Ask someone from southern Ontario to describe Sudbury and you will get answers along the lines of “the Big Nickel,” “mining,” and “trees.”
Make the same demand of a Sudburian and the answer might be somewhat different, “bad roads,” “crumbling infrastructure,” “poor service.”
Greater Sudbury has an image problem.
Forum Research Inc. released the results of a poll last week looking at Canada’s 30 largest cities and people’s satisfaction with the municipal services they receive.
Sudbury ranked dead last. Just six per cent of those polled said they were “very satisfied” with the services they receive from the city. What’s more, the city actually lost ground over last year when Sudbury placed second-to-last and 12 per cent of respondents said they were “very satisfied” with city services.
The thing is, Greater Sudbury is actually doing pretty well right now. The jobless rate is low, the real estate market is healthy, and the industrial sector is poised to kick off some big projects. More jobs and development are just around the corner.
But Sudburians are unhappy, and pinning down the reason why is no easy task. First of all, polls are highly subjective, so it can be a challenge drawing a direct correlation between information contained in a survey, and the real-world implications thereof.
That being said, the information gleaned from surveys can be instructive, and Sudbury’s elected officials need to take a long, hard look at how their constituents think the city is performing.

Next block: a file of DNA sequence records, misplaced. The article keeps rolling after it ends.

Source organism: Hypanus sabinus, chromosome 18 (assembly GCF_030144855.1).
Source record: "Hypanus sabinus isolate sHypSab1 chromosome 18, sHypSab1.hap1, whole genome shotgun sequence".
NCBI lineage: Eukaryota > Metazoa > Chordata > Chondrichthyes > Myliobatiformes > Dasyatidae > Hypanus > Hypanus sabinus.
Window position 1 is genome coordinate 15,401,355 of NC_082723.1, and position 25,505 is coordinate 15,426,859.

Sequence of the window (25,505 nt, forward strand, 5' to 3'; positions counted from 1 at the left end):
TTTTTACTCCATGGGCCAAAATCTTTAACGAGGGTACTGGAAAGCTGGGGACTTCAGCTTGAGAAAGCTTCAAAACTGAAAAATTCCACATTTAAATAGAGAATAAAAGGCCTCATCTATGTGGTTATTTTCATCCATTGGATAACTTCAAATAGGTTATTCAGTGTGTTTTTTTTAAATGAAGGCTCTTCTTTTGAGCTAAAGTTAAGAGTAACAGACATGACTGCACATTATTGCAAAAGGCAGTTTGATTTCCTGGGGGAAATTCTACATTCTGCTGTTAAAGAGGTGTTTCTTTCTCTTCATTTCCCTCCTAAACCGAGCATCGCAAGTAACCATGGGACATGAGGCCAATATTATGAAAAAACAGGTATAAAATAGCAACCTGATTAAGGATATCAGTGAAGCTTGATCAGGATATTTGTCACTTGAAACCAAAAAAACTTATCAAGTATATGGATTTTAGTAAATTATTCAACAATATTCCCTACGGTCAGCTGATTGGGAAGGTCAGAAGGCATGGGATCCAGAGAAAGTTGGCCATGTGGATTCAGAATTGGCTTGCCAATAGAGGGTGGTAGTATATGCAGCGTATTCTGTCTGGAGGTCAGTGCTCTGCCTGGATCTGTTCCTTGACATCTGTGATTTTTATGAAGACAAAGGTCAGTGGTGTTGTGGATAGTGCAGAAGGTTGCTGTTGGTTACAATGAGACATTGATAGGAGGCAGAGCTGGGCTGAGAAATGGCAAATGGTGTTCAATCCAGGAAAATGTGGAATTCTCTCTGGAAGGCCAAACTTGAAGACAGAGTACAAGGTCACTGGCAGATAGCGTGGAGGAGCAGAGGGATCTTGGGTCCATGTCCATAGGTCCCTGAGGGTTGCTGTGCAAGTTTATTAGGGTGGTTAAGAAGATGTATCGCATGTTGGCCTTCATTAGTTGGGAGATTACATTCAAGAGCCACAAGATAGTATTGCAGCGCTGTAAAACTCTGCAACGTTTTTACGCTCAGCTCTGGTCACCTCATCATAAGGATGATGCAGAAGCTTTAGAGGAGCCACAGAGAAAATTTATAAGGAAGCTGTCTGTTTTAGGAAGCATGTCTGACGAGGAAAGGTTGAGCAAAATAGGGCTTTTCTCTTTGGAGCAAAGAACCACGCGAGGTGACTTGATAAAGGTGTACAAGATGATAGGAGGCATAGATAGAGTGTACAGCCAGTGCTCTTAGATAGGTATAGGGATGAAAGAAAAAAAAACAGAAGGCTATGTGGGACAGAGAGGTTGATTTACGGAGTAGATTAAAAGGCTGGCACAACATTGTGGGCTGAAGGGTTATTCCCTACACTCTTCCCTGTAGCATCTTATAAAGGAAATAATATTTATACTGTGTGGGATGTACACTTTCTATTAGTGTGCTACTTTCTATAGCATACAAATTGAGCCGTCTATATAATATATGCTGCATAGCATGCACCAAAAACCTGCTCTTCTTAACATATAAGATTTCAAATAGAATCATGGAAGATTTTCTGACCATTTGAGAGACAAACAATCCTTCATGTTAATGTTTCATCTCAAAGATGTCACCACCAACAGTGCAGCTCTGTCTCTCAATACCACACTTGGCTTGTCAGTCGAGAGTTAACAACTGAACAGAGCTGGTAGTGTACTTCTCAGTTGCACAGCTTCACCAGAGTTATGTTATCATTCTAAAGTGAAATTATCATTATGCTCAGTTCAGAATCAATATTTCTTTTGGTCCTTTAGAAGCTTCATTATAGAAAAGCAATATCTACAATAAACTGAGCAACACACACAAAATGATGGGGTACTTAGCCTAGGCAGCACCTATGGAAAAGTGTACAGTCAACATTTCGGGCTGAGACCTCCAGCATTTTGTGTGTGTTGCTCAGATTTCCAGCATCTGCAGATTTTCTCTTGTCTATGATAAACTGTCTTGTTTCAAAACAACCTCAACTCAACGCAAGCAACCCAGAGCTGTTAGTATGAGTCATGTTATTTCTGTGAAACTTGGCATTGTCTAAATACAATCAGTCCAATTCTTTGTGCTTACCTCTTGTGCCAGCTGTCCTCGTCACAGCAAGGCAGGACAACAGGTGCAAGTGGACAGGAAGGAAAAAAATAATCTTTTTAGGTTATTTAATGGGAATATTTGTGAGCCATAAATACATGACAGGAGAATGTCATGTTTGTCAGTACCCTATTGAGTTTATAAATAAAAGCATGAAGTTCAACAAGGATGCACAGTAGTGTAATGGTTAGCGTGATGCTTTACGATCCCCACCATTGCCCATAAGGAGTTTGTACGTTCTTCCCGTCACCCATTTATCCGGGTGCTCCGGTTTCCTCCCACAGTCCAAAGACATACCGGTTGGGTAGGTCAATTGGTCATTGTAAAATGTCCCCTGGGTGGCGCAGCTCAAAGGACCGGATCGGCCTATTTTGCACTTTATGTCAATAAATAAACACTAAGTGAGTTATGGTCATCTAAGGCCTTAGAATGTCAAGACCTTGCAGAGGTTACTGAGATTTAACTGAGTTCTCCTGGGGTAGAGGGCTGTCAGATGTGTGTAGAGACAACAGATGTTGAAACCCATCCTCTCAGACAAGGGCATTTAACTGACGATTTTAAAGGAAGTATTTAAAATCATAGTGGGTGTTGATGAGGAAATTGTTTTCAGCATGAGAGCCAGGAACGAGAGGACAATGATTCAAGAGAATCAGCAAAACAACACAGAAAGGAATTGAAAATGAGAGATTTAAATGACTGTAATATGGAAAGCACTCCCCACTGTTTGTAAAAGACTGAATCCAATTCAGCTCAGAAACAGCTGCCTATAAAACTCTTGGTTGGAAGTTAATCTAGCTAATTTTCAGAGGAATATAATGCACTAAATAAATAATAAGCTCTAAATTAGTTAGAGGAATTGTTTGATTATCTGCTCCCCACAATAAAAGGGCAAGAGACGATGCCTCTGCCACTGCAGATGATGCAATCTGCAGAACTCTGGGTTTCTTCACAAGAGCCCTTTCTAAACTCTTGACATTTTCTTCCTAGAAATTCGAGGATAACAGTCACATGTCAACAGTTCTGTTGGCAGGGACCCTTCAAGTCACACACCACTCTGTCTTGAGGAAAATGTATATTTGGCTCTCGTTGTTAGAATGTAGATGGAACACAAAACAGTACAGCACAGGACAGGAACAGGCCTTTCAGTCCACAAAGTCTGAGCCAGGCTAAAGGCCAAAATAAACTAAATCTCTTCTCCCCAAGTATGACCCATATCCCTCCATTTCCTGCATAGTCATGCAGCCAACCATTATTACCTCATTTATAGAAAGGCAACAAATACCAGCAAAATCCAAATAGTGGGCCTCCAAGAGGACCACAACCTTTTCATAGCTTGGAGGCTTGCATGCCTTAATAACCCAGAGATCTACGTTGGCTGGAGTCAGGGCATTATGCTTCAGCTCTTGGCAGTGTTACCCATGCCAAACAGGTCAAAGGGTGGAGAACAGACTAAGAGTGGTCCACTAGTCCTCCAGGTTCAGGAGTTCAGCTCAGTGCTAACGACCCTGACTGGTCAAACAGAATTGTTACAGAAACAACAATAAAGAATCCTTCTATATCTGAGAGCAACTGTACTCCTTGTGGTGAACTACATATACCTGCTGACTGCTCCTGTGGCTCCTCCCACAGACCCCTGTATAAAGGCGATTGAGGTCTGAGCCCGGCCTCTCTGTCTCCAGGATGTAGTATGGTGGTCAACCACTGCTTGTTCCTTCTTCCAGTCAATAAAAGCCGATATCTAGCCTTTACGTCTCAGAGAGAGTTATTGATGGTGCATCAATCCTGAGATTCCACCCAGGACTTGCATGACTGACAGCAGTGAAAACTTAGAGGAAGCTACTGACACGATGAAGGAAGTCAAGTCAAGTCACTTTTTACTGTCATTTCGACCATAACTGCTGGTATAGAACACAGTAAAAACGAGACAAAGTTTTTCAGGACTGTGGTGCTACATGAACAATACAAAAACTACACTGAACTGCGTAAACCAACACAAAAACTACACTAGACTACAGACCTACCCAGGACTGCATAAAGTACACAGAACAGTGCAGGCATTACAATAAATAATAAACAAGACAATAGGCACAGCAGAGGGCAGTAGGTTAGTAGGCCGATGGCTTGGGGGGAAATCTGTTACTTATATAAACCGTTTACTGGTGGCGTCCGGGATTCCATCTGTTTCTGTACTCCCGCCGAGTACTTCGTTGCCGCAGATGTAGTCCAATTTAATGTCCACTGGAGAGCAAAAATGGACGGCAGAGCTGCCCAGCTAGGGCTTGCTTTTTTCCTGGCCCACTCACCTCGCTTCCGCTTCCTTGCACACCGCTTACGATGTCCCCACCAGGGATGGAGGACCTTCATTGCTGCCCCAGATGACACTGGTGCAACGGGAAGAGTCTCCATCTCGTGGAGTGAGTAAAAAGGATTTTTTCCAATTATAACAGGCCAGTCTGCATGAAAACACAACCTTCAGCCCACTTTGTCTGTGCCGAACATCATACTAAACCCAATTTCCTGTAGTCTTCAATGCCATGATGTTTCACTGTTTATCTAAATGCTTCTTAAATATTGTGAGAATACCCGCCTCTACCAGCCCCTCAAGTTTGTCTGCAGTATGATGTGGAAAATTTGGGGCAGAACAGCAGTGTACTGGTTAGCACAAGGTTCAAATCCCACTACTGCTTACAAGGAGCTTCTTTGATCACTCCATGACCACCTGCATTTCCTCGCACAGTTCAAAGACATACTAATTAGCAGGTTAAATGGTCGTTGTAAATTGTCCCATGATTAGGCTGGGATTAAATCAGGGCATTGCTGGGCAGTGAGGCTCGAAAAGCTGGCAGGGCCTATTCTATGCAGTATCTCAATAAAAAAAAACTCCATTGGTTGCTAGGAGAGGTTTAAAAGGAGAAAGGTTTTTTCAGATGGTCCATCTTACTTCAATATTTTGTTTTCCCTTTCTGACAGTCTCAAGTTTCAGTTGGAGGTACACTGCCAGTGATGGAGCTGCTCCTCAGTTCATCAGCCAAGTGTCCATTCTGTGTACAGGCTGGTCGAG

That’s not to say city councillors or city departments are doing a poor job necessarily; surveys that ask for an opinion are not about facts, but about perception.
And, it is that perception that is important here because, when that many survey respondents are dissatisfied, there is a problem. A pretty big one.
The survey asked respondents to rate police, fire, emergency, garbage, transit and library services (it also asked about zoos which doesn’t apply here, although some taxpayers would certainly argue Tom Davies Square could sometimes double as such), as well as their overall opinion of the services received.
Individually, respondents generally rated the services received in Sudbury within 10 percentage points of the average for the 30 cities rated.
It is respondents’ overall satisfaction where Greater Sudbury really falls down.
While scandals at city hall play a role, political scientist Robert Segsworth, who is the director of the Centre for Local Government at Laurentian University, has suggested that much of the dissatisfaction can be traced back to 2001 and the amalgamation that birthed Greater Sudbury.
People were promised lower taxes and more services. In the minds of many taxpayers, they received neither, Segsworth argues. And it is this perception that such promises were made to sell amalgamation to a skeptical populace, and then not delivered upon, that has left ratepayers with a sour taste in their mouths, and a sour view of the community.
Whether that view is justified is open for debate; what is not open for debate is that perception exists, and the city has its work cut out for it in trying to change it.
Because that is what Sudburians want to see: change.
It is up to city council to navigate through the thorny labyrinth of perception and opinion, and deliver it.
Posted by Vivian Scinto